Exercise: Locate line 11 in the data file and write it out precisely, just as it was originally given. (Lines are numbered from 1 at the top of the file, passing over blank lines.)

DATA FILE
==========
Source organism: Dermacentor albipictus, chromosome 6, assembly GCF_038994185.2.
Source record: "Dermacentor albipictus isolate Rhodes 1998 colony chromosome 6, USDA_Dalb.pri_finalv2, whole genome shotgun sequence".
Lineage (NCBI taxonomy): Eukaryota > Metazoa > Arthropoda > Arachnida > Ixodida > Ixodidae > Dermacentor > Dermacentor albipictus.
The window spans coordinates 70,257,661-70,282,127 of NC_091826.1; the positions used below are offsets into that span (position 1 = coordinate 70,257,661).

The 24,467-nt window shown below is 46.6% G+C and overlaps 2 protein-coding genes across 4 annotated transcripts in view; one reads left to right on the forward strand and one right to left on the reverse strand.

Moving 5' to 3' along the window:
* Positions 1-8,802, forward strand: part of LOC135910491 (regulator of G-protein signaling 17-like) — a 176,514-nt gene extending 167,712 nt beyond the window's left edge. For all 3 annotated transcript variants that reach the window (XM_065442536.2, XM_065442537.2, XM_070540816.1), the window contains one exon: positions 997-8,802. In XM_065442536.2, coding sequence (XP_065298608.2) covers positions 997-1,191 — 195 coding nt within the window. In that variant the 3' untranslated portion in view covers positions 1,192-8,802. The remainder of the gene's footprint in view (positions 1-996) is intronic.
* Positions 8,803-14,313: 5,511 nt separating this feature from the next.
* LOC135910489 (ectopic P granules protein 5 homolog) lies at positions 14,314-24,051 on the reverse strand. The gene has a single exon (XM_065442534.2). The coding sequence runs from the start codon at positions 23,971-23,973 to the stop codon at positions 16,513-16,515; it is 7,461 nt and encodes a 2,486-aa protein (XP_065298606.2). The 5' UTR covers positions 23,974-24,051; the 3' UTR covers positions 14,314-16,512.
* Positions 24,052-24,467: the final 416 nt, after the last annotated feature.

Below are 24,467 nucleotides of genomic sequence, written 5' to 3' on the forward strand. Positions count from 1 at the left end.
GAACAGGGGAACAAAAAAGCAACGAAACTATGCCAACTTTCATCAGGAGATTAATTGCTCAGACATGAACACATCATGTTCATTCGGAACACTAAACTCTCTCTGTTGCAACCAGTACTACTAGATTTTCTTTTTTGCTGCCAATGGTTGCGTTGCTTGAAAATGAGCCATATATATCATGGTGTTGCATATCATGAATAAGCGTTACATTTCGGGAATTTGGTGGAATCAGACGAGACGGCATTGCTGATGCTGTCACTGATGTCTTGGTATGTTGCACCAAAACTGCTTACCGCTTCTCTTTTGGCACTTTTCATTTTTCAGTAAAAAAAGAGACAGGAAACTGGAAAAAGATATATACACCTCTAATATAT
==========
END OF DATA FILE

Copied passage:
Below are 24,467 nucleotides of genomic sequence, written 5' to 3' on the forward strand. Positions count from 1 at the left end.